Question title describes itself clearly
The simplest answer is that port-forwarding (as in NAT) is generally transparent to the client, while a SOCKS (or HTTP) proxy requires the client to explicitly use the proxy protocol.
A NAT device performs "address translation" (tuple [TCP/UDP port:IP address] to another tuple) whereas a proxy terminates (in networking terms) a protocol layer, performs adaptation (again in networking terms) and rebuilds another a connection towards the destination.
In other words, a NAT tries to be as "transparent" to the client protocol as can be whereas a PROXY is really "two connections back-to-back" (same or different protocols on each side).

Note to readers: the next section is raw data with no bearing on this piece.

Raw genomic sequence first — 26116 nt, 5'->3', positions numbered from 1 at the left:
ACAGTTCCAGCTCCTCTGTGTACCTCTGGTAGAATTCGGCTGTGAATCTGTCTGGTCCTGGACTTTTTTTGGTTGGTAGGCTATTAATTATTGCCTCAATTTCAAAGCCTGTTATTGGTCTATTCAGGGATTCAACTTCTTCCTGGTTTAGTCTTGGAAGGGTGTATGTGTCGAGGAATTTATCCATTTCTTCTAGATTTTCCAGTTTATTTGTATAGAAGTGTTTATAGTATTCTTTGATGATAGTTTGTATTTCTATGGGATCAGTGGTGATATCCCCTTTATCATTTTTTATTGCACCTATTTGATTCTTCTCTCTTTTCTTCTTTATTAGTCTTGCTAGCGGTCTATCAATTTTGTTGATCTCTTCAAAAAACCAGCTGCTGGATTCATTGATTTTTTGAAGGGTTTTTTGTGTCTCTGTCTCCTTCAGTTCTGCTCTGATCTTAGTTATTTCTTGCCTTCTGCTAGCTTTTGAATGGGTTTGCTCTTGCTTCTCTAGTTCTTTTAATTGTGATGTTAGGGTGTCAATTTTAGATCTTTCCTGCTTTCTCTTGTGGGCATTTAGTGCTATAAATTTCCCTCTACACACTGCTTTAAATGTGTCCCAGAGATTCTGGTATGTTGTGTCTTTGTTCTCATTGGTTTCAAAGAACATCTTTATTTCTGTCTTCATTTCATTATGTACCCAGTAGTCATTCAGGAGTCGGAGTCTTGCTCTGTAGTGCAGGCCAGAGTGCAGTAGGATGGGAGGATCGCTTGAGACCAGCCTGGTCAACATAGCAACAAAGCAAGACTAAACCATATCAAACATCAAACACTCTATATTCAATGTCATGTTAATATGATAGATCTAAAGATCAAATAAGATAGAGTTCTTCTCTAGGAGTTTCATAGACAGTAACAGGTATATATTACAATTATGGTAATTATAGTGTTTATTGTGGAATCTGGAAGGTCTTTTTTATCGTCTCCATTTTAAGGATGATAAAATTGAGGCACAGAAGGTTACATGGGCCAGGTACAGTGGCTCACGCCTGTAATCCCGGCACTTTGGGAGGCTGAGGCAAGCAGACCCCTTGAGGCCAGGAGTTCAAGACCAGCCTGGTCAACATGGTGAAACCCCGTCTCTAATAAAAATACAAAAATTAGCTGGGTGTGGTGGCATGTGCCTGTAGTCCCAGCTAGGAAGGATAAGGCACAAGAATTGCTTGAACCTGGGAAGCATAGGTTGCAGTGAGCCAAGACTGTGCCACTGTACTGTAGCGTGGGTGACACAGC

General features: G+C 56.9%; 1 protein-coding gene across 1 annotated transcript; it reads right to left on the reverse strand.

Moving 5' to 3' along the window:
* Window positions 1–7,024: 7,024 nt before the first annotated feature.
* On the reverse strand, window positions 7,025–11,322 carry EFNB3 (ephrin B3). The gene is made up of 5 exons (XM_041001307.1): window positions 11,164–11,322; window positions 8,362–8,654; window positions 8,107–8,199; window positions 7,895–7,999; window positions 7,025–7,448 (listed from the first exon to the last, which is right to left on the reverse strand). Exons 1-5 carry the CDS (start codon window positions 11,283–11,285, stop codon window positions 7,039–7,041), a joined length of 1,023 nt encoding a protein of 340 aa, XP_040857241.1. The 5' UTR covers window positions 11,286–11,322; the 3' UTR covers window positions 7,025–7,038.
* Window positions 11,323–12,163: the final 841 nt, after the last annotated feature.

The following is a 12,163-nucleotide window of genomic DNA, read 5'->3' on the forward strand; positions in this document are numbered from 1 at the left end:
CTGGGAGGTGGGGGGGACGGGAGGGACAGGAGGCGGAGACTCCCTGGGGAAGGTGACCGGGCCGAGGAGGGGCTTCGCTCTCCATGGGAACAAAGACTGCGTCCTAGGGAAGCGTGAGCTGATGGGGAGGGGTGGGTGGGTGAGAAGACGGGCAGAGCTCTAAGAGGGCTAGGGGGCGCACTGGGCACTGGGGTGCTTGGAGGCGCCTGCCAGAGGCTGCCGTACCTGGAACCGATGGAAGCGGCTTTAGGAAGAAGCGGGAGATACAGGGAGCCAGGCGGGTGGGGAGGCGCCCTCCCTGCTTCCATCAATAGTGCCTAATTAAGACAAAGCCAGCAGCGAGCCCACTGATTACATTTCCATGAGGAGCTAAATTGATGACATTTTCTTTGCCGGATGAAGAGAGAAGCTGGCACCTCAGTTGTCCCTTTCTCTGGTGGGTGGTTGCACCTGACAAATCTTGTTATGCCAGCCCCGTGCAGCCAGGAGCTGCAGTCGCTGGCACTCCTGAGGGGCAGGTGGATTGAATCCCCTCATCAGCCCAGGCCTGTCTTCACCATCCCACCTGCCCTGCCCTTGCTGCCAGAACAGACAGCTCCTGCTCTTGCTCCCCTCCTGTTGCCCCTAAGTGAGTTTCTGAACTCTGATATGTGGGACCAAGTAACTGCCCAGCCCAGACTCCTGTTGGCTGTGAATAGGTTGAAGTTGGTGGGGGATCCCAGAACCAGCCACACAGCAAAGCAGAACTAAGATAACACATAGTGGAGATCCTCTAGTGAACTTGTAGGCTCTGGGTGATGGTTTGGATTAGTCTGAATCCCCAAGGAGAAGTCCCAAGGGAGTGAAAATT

I agree with the above definitions, though I'd add that NAT and Proxies have a very different purpose. NAT is simply routing: there is no caching, and there is no real "oversight" for lack of a better word. Proxies are put in place for caching, monitoring, traffic shaping. They are very much about control.
So NAT has very little overhead, but doesn't offer many options, while proxies have a much higher overhead (sometimes massively higher), but allow a lot of control.